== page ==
Every day goods are transported from overseas in shipping containers. They begin their life in one continent then they make a long trip across the oceans to land in store shelves in a strange country. A lot of them nowadays come from Asia and since there are more goods coming to the western world than what is being shipped to Asia we are getting them by the hundreds as it is cheaper to just build a new one rather than ship them back empty and so they keep being piled up in yards, shipping docks and along rail roads. Until one day someone came out with the idea that they can be more than cargo metal boxes, they can actually become inhabited. And they are now being re-purposed. The once cargo containers are being transformed into homes, offices, studios, classrooms, retail spaces, etc.

Some detractors and nay sayers may argue they are nothing but boring boxes; cold, plain and with no flair. But that’s were ingenuity comes into action. There is a myriad of materials that can be used as cladding; wood, stone veneer, plain automotive spray paint among others. Shipping containers are modular in shape so designing with them is like playing with legos. They are built to meet international standards so a shipping container built in China is just the same in size, weight and strength as one built in Northern America.
They come in different sizes 10ft, 20ft or 40ft and even 53ft that usually are not used for sea going freight but for rail carry. A standard 40 foot dry cargo is rated to carry  58,422lbs (26,500kg) and one shipping container can withstand 8 fully loaded shipping containers on top of it; sturdy enough.  They are designed to withstand harsh weather conditions and to be transported fully loaded overseas. A 40 footer provides 303 sq/ft or 29 sq/m of floor space. -For detailed specs go to:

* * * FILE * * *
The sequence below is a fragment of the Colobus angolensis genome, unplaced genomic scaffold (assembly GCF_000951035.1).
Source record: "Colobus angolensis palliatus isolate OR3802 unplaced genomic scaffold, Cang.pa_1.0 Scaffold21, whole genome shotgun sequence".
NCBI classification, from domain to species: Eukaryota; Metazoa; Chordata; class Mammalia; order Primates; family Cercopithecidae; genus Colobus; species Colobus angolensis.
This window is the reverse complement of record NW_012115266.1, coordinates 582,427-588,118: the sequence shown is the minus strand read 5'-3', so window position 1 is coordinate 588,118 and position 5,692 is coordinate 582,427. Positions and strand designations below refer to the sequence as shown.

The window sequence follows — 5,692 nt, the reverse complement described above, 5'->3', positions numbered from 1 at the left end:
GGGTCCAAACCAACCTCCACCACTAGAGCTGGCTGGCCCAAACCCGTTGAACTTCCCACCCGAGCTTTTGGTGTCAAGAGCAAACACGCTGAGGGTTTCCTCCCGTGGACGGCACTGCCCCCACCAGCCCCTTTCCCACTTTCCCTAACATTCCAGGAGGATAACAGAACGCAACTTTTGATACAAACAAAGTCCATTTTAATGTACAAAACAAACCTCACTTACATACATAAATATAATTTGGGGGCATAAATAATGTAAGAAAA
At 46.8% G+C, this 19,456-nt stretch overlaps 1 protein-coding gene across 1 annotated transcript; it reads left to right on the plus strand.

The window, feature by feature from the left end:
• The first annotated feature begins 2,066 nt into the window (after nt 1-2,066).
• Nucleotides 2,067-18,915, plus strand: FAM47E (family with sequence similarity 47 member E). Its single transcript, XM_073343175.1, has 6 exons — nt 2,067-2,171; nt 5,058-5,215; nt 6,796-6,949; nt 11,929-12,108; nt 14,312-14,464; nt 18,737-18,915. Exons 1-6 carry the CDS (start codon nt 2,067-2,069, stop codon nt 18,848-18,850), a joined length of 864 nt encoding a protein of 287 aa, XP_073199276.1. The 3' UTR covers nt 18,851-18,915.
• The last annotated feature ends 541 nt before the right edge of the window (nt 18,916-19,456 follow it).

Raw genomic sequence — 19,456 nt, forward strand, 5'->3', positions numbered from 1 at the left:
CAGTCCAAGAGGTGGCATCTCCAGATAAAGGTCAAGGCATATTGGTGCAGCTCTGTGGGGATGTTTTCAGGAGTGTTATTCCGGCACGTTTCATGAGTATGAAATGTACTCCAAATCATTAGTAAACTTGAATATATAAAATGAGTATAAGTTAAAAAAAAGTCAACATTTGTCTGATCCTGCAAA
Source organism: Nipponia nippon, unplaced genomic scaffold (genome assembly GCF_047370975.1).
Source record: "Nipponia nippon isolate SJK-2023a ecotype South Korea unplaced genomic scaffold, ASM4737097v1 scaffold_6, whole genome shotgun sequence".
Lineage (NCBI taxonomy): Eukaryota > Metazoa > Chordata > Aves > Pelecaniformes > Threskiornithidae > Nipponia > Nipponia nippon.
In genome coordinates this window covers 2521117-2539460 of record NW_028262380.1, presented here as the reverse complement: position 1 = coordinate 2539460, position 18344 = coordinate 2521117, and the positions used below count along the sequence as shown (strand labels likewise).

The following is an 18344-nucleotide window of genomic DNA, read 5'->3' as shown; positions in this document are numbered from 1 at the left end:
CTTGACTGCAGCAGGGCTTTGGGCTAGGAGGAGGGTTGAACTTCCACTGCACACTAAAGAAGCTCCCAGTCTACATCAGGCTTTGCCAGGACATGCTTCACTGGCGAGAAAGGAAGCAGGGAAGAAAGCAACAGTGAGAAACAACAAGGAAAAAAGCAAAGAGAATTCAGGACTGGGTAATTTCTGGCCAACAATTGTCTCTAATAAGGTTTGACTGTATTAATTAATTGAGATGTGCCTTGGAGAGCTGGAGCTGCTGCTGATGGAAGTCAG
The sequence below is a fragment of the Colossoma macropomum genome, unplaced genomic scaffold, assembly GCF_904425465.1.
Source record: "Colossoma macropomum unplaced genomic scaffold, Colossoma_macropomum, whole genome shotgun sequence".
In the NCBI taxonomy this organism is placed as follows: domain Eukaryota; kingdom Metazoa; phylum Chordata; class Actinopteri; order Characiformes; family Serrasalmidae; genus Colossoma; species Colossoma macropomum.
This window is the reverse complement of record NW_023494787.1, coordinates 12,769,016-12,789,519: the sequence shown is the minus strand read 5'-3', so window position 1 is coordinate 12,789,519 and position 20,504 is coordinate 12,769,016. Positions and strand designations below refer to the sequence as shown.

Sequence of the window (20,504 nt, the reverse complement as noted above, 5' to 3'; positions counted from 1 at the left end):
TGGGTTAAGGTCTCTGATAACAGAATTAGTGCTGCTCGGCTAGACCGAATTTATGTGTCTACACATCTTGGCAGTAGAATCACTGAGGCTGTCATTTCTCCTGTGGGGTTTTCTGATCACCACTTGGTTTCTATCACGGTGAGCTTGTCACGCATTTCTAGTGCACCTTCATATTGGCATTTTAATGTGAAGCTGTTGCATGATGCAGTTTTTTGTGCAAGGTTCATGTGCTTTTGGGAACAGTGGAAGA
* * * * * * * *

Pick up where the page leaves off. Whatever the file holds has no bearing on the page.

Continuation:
It is a faster way of building than conventional construction as they are already a four wall space in itself thus reducing the cost by up to 30% not including the cost of the land. The foundation is usually one the largest ticket items in a conventional building in places like Central and South America –where the building method is not based in wood frames but brick, concrete and rebars-, in the case of shipping container it can be mounted on top of concrete piers located at each corner of it; unless one lives in a quake prone city where proper measures should be taken. The side walls can be removed to later become the floor of a terrace for the story above; talk about design flexibility! Insulation is a must to make it more energy efficient. They can be used as temporary homes in the event of a natural disaster.  They can be customized to ones taste, needs and budget. So the design outcome can go from a fancy home to a relatively simple one shipping container studio.
At some point in time it may had seem like a far-fetched idea to turn used and discarded shipping containers into inhabited spaces but it’s a fact that they are being put to better use and it’s being proven that it wasn’t a crazy idea after all.

They are certainly not a cookie cutter house and I think that living in a metal box is a rad and out of the box idea!

There is an example below on how a container can be transformed into a rad home. Shall you want us to build your home with shipping containers give us a call. We'll be happy to answer your questions.
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These are some examples of container homes around the world designed and built by various architects firms. You can find more info at